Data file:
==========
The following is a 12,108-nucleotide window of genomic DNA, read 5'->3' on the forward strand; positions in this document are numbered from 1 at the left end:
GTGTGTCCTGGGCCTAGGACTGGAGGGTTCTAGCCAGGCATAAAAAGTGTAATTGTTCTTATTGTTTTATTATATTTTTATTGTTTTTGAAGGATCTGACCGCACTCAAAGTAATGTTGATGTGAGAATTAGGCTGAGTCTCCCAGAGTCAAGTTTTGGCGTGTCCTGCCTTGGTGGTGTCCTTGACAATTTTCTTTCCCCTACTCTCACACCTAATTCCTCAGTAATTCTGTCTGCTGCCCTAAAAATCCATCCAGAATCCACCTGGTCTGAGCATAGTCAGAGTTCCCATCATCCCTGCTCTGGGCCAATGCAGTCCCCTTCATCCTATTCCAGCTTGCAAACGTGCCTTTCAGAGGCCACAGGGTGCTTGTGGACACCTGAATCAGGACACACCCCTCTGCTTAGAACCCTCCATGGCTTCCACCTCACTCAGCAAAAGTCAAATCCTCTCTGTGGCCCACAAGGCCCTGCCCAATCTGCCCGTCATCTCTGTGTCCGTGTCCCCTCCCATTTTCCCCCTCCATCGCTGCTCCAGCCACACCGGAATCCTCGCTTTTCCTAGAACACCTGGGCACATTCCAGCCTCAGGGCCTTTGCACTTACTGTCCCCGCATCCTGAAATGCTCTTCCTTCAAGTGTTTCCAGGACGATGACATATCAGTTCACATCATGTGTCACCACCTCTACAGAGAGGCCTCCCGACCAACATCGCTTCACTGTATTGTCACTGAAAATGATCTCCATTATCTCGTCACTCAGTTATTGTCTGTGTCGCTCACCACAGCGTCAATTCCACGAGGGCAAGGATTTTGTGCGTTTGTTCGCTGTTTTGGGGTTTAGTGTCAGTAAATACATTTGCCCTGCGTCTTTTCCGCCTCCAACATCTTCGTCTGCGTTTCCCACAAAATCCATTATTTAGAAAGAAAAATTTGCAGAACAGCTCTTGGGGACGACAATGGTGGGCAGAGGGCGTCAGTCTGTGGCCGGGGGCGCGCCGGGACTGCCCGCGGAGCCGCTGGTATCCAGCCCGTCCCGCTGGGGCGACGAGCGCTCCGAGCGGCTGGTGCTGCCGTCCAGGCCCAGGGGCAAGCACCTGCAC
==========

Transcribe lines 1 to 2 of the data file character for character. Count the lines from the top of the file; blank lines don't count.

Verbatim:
The following is a 12,108-nucleotide window of genomic DNA, read 5'->3' on the forward strand; positions in this document are numbered from 1 at the left end:
GTGTGTCCTGGGCCTAGGACTGGAGGGTTCTAGCCAGGCATAAAAAGTGTAATTGTTCTTATTGTTTTATTATATTTTTATTGTTTTTGAAGGATCTGACCGCACTCAAAGTAATGTTGATGTGAGAATTAGGCTGAGTCTCCCAGAGTCAAGTTTTGGCGTGTCCTGCCTTGGTGGTGTCCTTGACAATTTTCTTTCCCCTACTCTCACACCTAATTCCTCAGTAATTCTGTCTGCTGCCCTAAAAATCCATCCAGAATCCACCTGGTCTGAGCATAGTCAGAGTTCCCATCATCCCTGCTCTGGGCCAATGCAGTCCCCTTCATCCTATTCCAGCTTGCAAACGTGCCTTTCAGAGGCCACAGGGTGCTTGTGGACACCTGAATCAGGACACACCCCTCTGCTTAGAACCCTCCATGGCTTCCACCTCACTCAGCAAAAGTCAAATCCTCTCTGTGGCCCACAAGGCCCTGCCCAATCTGCCCGTCATCTCTGTGTCCGTGTCCCCTCCCATTTTCCCCCTCCATCGCTGCTCCAGCCACACCGGAATCCTCGCTTTTCCTAGAACACCTGGGCACATTCCAGCCTCAGGGCCTTTGCACTTACTGTCCCCGCATCCTGAAATGCTCTTCCTTCAAGTGTTTCCAGGACGATGACATATCAGTTCACATCATGTGTCACCACCTCTACAGAGAGGCCTCCCGACCAACATCGCTTCACTGTATTGTCACTGAAAATGATCTCCATTATCTCGTCACTCAGTTATTGTCTGTGTCGCTCACCACAGCGTCAATTCCACGAGGGCAAGGATTTTGTGCGTTTGTTCGCTGTTTTGGGGTTTAGTGTCAGTAAATACATTTGCCCTGCGTCTTTTCCGCCTCCAACATCTTCGTCTGCGTTTCCCACAAAATCCATTATTTAGAAAGAAAAATTTGCAGAACAGCTCTTGGGGACGACAATGGTGGGCAGAGGGCGTCAGTCTGTGGCCGGGGGCGCGCCGGGACTGCCCGCGGAGCCGCTGGTATCCAGCCCGTCCCGCTGGGGCGACGAGCGCTCCGAGCGGCTGGTGCTGCCGTCCAGGCCCAGGGGCAAGCACCTGCAC